If FDI gets better prices for producers, and better prices and quality for consumers, the loss of a literary romance is a small price to pay. Given the nature of our cities, the threat to the small kirana retailer is unrealistic and unlikely.
FDI in Retail
The government’s recent decision to open up India’s foreign direct investment (FSI) in retail markets, part of a package of economic measures to reboot the economy, generated the predictable howls of protest. For some odd reason, just one name was used again and again while slamming the government’s move. “Wal-Mart” is now in imminent danger of becoming its own grammar, at once a verb, an adjective, an adverb and a collective noun.
Wal-Mart has a limited presence in India, in Chandigarh (and Chandigarh isn’t a prototype for anything, being more a place for students of architecture than a space for people, and the closest one gets in India to the apparent idyll of suburban life). The government’s package of economic measures isn’t about assisting Wal-Mart in its relentless drive for world retail hegemony or favouring any other retailer in particular. The criticism is this: that allowing in the big gun retailers, we are sounding the death knell of the neighbourhood grocer, the small retailer, the kirana shop. Some, like Ian Jack, formerly editor of Granta, slide into a typically romantic description of Indian city life, one that’s stuck in the unrealistic time warp of early Satyajit Ray movies of half a century ago. This, for instance:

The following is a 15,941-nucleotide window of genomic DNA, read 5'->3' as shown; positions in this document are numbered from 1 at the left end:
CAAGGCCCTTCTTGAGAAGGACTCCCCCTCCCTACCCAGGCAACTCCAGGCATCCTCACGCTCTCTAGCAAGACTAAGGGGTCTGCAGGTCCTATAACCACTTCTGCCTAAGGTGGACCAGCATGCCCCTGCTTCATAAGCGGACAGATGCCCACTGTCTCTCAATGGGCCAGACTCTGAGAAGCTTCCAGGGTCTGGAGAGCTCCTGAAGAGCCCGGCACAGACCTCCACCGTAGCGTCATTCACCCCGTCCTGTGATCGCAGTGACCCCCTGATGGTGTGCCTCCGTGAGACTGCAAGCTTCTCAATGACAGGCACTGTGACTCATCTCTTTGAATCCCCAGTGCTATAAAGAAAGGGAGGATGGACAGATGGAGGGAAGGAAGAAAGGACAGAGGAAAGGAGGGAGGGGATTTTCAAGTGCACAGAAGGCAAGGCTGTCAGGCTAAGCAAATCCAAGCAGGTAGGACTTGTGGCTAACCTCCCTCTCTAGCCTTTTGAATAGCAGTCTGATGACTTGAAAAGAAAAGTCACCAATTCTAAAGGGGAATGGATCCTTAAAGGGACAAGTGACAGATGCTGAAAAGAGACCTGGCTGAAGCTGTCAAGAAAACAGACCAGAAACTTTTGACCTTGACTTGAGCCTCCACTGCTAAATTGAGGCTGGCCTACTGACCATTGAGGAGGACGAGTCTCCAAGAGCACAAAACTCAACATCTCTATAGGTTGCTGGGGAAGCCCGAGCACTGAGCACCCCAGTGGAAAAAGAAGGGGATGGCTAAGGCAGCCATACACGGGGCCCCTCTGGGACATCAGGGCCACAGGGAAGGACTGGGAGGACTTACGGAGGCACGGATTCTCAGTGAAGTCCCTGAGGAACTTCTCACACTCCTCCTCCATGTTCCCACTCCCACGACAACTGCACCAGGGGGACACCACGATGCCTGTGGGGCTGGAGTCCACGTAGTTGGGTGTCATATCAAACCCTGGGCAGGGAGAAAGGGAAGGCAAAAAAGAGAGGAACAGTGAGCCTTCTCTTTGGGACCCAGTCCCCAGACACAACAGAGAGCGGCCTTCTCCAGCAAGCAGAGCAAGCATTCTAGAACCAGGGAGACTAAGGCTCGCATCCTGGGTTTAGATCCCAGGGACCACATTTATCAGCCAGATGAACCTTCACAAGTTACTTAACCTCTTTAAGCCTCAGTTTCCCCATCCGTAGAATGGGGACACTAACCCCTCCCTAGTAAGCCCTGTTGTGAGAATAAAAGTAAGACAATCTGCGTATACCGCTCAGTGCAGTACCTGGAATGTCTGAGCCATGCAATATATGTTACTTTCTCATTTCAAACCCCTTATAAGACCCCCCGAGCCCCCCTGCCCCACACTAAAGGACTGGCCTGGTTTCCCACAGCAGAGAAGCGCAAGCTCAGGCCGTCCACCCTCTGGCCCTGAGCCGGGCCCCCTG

Certain habits in Indian life once gave an illusion of permanence. On hot afternoons 30 years ago, for example, you could lie on your bed under a slow-turning fan and hear noises from the street that had been the same for at least a century. The lonely wife in Satyajit Ray’s film Charulata heard them in the film’s celebrated opening sequence as she flitted about her Victorian mansion in 1870’s Calcutta like a trapped butterfly, and in 1982 you could hear them still: some rhythmic chanting, the hollow patter of a little drum. And if, like Charulata, you went to the window and looked down, there in the dusty lane you would see a gang of coolies shouting something like a work-song as they pushed a wooden-wheeled cart with a heavy load, or a street entertainer drumming up business with his tabla. The most common sounds, however, were the singsong calls of peddlers selling fish or vegetables, or milky sweets and ancient biscuits from a portable glass case. Some salesmen rode bicycles; that transport apart, these were scenes that looked as if they had existed for centuries and would never be expunged by modernity.
Their extinction is coming — not immediately and not everywhere, but probably inexorably in the middle-class districts of the big Indian cities, now India’s governing coalition has said it will open up the retail market to foreign supermarket chains.